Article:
Vardy said it was a “tall order” to ask the BCUC to review Site C in such a short amount of time.

“The main concern that I have is that the timing seems to be very short given the complexity of the review. It’s a very constricted time frame,” he said.

But Mark Jaccard, the former head of the B.C. Utilities Commission, said three months is plenty of time to review Site C. There are “all sorts of precedents” for that, said Jaccard, a professor in the School of Resource and Environmental Management at Simon Fraser University.

Jaccard said he once led a very quick hearing on gasoline prices in B.C. A few independent experts were asked to write a quick review on a narrowed range of possible responses to the key questions in the terms of reference.

The BCUC then issued a 20-page report and instructed intervenors — people with a stake in the issue who had signed up to participate in the hearing — to limit their criticisms, evidence, suggestions and arguments to about 20 pages, with a time limit for response.

“We received all their material, digested it, and significantly edited our findings,” said Jaccard, who headed the BCUC from 1992 to 1997. “So think of that as a paper hearing.”

David Austin, a Vancouver lawyer specializing in energy issues, agreed that three months is sufficient for a thorough Site C review.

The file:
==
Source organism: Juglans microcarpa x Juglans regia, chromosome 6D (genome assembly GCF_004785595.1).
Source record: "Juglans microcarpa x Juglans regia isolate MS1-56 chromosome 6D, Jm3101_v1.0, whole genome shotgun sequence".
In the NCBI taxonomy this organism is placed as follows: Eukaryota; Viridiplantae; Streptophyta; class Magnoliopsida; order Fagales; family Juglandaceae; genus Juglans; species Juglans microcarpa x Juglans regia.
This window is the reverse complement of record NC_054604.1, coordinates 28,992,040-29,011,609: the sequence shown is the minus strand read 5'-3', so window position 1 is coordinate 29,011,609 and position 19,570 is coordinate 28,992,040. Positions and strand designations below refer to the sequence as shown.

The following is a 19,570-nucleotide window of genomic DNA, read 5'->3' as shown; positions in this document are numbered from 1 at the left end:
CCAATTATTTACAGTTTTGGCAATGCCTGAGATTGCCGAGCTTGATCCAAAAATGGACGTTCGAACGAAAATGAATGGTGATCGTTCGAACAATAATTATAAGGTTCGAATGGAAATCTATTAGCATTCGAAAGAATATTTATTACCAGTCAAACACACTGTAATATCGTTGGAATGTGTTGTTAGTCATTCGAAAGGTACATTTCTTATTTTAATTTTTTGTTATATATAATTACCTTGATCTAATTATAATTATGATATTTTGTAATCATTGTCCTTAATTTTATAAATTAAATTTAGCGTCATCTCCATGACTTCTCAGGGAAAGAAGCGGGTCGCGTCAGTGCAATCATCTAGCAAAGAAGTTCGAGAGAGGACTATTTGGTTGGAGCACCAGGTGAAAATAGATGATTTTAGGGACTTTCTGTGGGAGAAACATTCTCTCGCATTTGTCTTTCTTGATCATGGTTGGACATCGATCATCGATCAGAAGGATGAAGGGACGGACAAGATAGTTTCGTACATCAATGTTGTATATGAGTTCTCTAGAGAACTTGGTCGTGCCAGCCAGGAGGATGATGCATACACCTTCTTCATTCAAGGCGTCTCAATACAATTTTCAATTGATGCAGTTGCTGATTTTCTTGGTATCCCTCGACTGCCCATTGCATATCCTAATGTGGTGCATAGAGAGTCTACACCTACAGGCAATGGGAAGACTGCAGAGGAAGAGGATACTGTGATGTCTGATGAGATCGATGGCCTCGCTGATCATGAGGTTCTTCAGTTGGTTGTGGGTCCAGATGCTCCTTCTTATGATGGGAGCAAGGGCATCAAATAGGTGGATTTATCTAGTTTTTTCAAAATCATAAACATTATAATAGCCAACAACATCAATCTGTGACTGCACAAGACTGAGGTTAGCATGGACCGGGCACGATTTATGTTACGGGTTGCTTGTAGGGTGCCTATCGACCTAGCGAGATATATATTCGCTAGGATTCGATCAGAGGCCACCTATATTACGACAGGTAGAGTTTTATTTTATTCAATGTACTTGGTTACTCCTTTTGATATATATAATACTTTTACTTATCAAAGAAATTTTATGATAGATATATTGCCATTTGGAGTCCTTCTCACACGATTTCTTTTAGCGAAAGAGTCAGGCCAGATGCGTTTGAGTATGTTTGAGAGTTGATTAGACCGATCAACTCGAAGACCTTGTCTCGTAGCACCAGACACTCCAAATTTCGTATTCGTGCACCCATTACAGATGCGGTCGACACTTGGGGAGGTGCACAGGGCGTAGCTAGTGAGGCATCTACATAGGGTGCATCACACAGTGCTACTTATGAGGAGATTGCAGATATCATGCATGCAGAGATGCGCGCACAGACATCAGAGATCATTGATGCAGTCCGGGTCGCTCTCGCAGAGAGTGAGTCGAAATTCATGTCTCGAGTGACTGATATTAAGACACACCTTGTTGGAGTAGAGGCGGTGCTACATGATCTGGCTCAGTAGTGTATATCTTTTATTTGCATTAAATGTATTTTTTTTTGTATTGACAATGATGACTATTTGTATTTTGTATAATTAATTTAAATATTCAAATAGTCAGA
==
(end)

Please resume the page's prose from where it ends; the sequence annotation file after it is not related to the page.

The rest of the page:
“As long as the necessary expertise is assembled the timelines are achievable,” Austin told DeSmog Canada, adding that work on the hydro project should continue in the meantime.

“Essentially the utilities commission is determining whether Site C can break even or make money from 2024 to 2094,” said Austin.

“Until the government has some basic facts before it, it shouldn’t terminate workers. That’s just the price that has to be paid given that the project was commenced in the way it was.”

Vardy also warned that focusing on Site C’s job creation potential rather than its overall cost and need for the electricity “makes no sense.”

“You can’t rationalize this on the basis of job creation.”

In Newfoundland, where 5,000 people were employed to work at Muskrat Falls during the project’s peak construction period, it cost ratepayers half a million dollars for each job that was created, said Vardy, who cautioned that “the only thing that really matters” in an economic assessment of Site C are future costs, not money that has already been spent.

“Even though you might have spent a lot of money — billions of dollars — you’ve got to set that aside and ask the fundamental question: how much is it going to cost to finish this and how much is it going to cost to stop it?”

The terms of reference for the Site C review, which Vardy called “very comprehensive,” include asking the BCUC to advise on other energy portfolios and conservation initiatives that can provide clean energy to BC Hydro customers at similar or lower costs to Site C.